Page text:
Terpsichore is one of the nine muses in Greek mythology; she was the goddess of dance and chorus. In his representation of Terpsichore, Salvador Dalí uses a reflected image, setting the soft, carnal muse against her “shadow”, the hardened, statuesque one. The elegant, sensuous figure of Terpsichore morphs into a geometrical body with sprouting branches.
The two dancing figures make a striking composition, juxtaposing the classical with the cubist. Dalí profoundly admired and respected Classicism and was also familiar with the techniques of Cubism pioneered by his contemporary Pablo Picasso. As a young artist, Dalí had his own Cubist phase during the 1920’s which is reflected in several of his paintings, notably Cubist Self Portrait (1923). The dancer with the smooth and classical form represents Grace and the subconscious. The other angular, abstract figure represents the ever-growing and chaotic rhythm of modern life.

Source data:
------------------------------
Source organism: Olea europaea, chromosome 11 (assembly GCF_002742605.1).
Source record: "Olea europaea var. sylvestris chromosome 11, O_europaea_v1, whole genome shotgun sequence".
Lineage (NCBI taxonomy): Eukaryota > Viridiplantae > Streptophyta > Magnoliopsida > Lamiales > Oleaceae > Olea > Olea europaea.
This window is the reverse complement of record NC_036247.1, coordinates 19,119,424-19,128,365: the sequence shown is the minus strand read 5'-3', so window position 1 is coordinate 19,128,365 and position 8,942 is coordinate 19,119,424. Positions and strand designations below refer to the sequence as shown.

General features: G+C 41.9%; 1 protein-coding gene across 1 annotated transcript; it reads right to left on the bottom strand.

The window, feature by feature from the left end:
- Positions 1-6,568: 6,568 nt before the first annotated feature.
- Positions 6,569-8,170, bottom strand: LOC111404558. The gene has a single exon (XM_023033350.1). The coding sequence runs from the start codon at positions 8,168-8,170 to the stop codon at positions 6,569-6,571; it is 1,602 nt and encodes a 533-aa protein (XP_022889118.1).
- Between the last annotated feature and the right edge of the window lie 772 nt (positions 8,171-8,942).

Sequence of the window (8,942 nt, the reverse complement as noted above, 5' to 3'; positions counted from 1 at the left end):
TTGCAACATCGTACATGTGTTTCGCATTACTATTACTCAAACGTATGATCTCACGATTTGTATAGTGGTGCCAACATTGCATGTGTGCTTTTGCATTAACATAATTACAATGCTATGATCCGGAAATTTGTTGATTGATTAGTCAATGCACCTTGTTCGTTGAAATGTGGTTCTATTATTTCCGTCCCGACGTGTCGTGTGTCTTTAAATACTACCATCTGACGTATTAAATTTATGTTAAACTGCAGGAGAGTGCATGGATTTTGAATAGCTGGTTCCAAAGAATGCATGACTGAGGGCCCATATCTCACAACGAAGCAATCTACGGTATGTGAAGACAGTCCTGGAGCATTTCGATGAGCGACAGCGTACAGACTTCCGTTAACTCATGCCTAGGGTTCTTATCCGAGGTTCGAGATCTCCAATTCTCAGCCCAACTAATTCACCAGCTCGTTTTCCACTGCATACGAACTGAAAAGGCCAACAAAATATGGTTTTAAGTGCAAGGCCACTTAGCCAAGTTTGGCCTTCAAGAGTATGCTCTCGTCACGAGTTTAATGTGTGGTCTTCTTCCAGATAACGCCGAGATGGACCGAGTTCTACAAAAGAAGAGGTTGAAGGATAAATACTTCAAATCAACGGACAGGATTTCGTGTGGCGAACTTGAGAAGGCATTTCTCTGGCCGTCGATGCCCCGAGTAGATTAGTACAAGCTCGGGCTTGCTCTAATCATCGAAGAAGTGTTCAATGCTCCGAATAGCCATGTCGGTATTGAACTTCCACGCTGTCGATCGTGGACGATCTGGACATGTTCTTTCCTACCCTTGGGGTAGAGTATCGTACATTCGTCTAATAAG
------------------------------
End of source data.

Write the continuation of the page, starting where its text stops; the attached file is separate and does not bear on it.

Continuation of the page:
Dalinian elements are visible in the sculpture: figures without facial features underlining their purely symbolic significance, the branches symbolizing regeneration and new life.
Dalí’s Homage to Terpsichore is an exquisite tribute to the goddess of dance.
Date: conceived in 1977, first cast in 1984
Technique: lost wax process
Edition size : 350 + 35 EA
Height : 70,5 cm
Edition : patina green
Maquette: original drawing, Homage to Terpsichore, 1977
Direct intervention (created by Dalí): the idea, image, and original maquette
Indirect intervention (created by artisans): lost wax process and patina